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Old 09-01-15, 08:36 AM   #179
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Quote:
Originally Posted by MEMPHIS91 View Post
Yes it is pretty amazing for how simple it is. Though it does all depend on your soil. The higher the clay content the harder it is to bore, but the more stable you're hole is. The more sand you have the easier it is, but your hole will try to collapse in on it self. Enjoy your work out and get a buddy to help you if you can, it makes it go much faster.
I don't know if you picked up on it from the 'Manifesto', but when I dug the 16 holes in my backyard, my most successful technique was to use 3" ABS pipes and a really powerful Rigid shop vac. It was able to handle (suck out) sand and smaller rocks just fine. I used a variety of other techniques also.

As I write this, I don't recall if it was 2" or 3" diameter pipe that I used. I tried all diameters. I discovered that smaller pipe had greater velocity, but at the same time it had more resistance to air flow. The larger pipe had lower velocity but lower resistance, also. I selected ABS pipe because I could glue male & female couplings onto the pipe and screw together sections to make up just the right length as the drilling proceeded.

I would take one 10 foot length and cut it into 1.5 ft and 3.5 ft and 5 ft segments, with screw-together couplings on each end, except the drilling end of the shortest segment. This gave me the ability to mix & match to other 10 ft sections.

I cut the drilling end of the shortest segment at a 45 degree angle, like a syringe point, and I would lift & bash and rotate the whole drilling stem by hand. It actually worked quite well.

I also taped a cheap, tiny flashlight to the smallest segment so I could see what was going on down hole.

This whole vacuum scheme only worked for the sandy sections of the hole. My soil conditions were, from top to bottom:

humus (6")
clay/humus (12")
clay (18")
clay/sand (18")
sand & small stones (10 ft)
black wet sand (2 ft)
tough, consolidated clay hard pan

I finally learned that for my situation, use a gas powered hole auger for the first 18" or so, then I switched to a water fed power auger to get through the clay, then the previously mentioned vacuum drilling techniques, until I hit hard pan.


Best,

-AC
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Old 09-01-15, 10:25 AM   #180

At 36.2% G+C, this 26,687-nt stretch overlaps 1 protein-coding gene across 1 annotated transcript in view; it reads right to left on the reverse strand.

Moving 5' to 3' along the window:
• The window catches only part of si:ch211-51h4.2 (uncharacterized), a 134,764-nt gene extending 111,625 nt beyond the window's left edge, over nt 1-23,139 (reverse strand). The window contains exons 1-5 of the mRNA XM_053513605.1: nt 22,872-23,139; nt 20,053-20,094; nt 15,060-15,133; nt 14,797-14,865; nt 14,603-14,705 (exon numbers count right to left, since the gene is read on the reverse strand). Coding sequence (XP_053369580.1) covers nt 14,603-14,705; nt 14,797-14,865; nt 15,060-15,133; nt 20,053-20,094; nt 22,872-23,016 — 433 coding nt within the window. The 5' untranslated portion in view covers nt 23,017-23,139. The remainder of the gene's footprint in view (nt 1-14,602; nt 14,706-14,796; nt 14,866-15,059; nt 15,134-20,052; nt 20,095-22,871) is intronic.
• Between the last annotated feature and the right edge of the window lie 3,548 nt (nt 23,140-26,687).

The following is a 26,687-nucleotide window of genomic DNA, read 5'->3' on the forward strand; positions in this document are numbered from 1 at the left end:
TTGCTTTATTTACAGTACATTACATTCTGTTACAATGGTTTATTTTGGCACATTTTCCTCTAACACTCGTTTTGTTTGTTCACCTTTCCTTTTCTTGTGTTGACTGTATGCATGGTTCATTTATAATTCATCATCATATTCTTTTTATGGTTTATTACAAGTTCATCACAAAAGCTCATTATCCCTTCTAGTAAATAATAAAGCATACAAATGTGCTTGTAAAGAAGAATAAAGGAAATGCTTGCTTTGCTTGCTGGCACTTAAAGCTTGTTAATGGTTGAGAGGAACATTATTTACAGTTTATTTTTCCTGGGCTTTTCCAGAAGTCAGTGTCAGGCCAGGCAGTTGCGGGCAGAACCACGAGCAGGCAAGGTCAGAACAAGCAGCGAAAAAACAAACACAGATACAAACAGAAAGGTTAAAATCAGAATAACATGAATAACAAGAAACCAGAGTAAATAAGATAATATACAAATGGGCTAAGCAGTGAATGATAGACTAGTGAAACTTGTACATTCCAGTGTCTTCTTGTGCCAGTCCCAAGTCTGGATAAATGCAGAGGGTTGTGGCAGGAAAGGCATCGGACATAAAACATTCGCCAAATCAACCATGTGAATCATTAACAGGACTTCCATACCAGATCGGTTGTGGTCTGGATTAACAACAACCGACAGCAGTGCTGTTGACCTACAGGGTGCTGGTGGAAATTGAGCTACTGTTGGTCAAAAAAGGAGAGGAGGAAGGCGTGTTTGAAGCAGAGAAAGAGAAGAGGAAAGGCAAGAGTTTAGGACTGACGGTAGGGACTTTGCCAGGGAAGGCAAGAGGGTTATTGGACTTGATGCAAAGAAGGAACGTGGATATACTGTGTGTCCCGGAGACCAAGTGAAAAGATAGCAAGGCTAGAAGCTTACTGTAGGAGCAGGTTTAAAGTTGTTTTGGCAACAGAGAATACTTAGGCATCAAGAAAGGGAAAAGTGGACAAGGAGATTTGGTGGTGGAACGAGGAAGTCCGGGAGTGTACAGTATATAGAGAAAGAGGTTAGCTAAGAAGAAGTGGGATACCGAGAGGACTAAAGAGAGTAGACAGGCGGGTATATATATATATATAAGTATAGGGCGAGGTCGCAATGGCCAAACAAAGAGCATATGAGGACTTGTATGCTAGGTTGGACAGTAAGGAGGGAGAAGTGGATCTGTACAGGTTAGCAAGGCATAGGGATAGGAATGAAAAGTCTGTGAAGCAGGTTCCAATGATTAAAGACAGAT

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Quote:
Originally Posted by MEMPHIS91 View Post
Ron, thank you, I hope your system fires very well.

I forgot to post the 2 month data, so far from start to 2 months it used 144 kwh.

Next step/ idea, I really love this DX system, but going off grid makes for some changes. I have a few options that I would like some opinions on.
First would be to solar power the system, I could turn down the thermostat lower and decrease the max needed amps. Then 500 watts of solar power. I could use no battery and only let it run during the day, with 90 gallons of storage I could go a day or 2 without any sun and still have some hot water. And have a generator just in case I got no sun for longer than that. Or a could add some batteries and extend the run time.
Second would be to go solar water setup and use the heat exchanger in a closed loop system.
Or a could use a combo of the second option and a wood boiler loop in the chimney of one of my 2 wood stoves.
Or a could do a huge tangled mess of things and use all three options with the DX in the bottom of the tank and put in another hear exchanger in the top for solar and wood boiler loop.
Ideas?
Very nice work MEMPHIS91! I have enjoyed reading this thread, and all the support this community provided is really inspiring! Just to throw my two cents in, I think the battery and PV capacity is going to be pretty expensive; just the PVs with grid tie makes some sense, like Jeff said.

If you go DC, I know there are some small DC compressors available on ebay. I might be assembling a small air conditioner for a teardrop trailer in the coming months. I'll post it when I have something.

I'm a fan of simple things that don't destroy much exergy, like solar thermal, or a flue exhaust heat exchanger, that you spoke of.

By far, the easiest way to get off grid, is by conserving first. I can't imagine trying to convince to a teenager the value of a NAVY shower, but provifing the family a little water consumption feedback with a water meter might be valuable.

Anyway, great work on the bore hole and the tank heat exchanger!